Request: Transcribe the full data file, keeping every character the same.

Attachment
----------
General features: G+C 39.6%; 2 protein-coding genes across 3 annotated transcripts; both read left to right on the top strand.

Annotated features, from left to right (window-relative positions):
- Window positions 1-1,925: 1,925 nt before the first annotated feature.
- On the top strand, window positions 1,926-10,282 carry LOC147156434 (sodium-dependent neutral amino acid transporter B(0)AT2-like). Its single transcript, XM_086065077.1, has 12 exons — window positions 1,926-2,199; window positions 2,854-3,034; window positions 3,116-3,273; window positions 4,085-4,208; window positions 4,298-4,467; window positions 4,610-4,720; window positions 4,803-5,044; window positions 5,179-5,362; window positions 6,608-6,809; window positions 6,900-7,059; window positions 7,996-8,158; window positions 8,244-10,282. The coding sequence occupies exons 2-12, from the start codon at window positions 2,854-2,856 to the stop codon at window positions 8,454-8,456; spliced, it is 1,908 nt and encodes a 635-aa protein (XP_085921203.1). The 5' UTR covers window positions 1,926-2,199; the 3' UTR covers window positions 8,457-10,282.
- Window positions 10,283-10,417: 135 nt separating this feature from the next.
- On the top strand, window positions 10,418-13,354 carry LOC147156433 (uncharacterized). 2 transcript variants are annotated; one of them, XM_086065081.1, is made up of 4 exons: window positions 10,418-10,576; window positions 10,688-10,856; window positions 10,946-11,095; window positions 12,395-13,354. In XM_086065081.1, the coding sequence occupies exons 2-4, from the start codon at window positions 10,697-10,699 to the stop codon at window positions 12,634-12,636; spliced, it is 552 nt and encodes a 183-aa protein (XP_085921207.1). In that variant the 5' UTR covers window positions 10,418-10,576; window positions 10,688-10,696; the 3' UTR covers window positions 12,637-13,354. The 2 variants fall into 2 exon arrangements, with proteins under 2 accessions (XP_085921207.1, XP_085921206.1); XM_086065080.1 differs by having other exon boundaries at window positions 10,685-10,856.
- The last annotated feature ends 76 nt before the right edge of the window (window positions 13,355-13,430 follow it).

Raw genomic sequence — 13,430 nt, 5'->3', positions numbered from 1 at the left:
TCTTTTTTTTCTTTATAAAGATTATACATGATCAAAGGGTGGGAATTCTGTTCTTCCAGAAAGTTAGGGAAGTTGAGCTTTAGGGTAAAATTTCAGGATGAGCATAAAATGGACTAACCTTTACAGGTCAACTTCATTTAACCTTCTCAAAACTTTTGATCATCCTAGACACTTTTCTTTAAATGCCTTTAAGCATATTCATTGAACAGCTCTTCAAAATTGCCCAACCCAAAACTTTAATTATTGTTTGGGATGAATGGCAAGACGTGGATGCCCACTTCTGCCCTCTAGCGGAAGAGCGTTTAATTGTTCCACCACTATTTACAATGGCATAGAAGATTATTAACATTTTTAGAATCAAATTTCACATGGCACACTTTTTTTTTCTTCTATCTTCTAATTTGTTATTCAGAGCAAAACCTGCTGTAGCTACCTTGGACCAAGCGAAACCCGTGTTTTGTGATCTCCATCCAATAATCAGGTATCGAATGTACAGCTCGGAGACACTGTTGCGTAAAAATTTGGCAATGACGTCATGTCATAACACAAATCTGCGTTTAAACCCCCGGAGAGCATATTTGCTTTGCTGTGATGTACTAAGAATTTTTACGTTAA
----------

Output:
General features: G+C 39.6%; 2 protein-coding genes across 3 annotated transcripts; both read left to right on the top strand.

Annotated features, from left to right (window-relative positions):
- Window positions 1-1,925: 1,925 nt before the first annotated feature.
- On the top strand, window positions 1,926-10,282 carry LOC147156434 (sodium-dependent neutral amino acid transporter B(0)AT2-like). Its single transcript, XM_086065077.1, has 12 exons — window positions 1,926-2,199; window positions 2,854-3,034; window positions 3,116-3,273; window positions 4,085-4,208; window positions 4,298-4,467; window positions 4,610-4,720; window positions 4,803-5,044; window positions 5,179-5,362; window positions 6,608-6,809; window positions 6,900-7,059; window positions 7,996-8,158; window positions 8,244-10,282. The coding sequence occupies exons 2-12, from the start codon at window positions 2,854-2,856 to the stop codon at window positions 8,454-8,456; spliced, it is 1,908 nt and encodes a 635-aa protein (XP_085921203.1). The 5' UTR covers window positions 1,926-2,199; the 3' UTR covers window positions 8,457-10,282.
- Window positions 10,283-10,417: 135 nt separating this feature from the next.
- On the top strand, window positions 10,418-13,354 carry LOC147156433 (uncharacterized). 2 transcript variants are annotated; one of them, XM_086065081.1, is made up of 4 exons: window positions 10,418-10,576; window positions 10,688-10,856; window positions 10,946-11,095; window positions 12,395-13,354. In XM_086065081.1, the coding sequence occupies exons 2-4, from the start codon at window positions 10,697-10,699 to the stop codon at window positions 12,634-12,636; spliced, it is 552 nt and encodes a 183-aa protein (XP_085921207.1). In that variant the 5' UTR covers window positions 10,418-10,576; window positions 10,688-10,696; the 3' UTR covers window positions 12,637-13,354. The 2 variants fall into 2 exon arrangements, with proteins under 2 accessions (XP_085921207.1, XP_085921206.1); XM_086065080.1 differs by having other exon boundaries at window positions 10,685-10,856.
- The last annotated feature ends 76 nt before the right edge of the window (window positions 13,355-13,430 follow it).

Raw genomic sequence — 13,430 nt, 5'->3', positions numbered from 1 at the left:
TCTTTTTTTTCTTTATAAAGATTATACATGATCAAAGGGTGGGAATTCTGTTCTTCCAGAAAGTTAGGGAAGTTGAGCTTTAGGGTAAAATTTCAGGATGAGCATAAAATGGACTAACCTTTACAGGTCAACTTCATTTAACCTTCTCAAAACTTTTGATCATCCTAGACACTTTTCTTTAAATGCCTTTAAGCATATTCATTGAACAGCTCTTCAAAATTGCCCAACCCAAAACTTTAATTATTGTTTGGGATGAATGGCAAGACGTGGATGCCCACTTCTGCCCTCTAGCGGAAGAGCGTTTAATTGTTCCACCACTATTTACAATGGCATAGAAGATTATTAACATTTTTAGAATCAAATTTCACATGGCACACTTTTTTTTTCTTCTATCTTCTAATTTGTTATTCAGAGCAAAACCTGCTGTAGCTACCTTGGACCAAGCGAAACCCGTGTTTTGTGATCTCCATCCAATAATCAGGTATCGAATGTACAGCTCGGAGACACTGTTGCGTAAAAATTTGGCAATGACGTCATGTCATAACACAAATCTGCGTTTAAACCCCCGGAGAGCATATTTGCTTTGCTGTGATGTACTAAGAATTTTTACGTTAA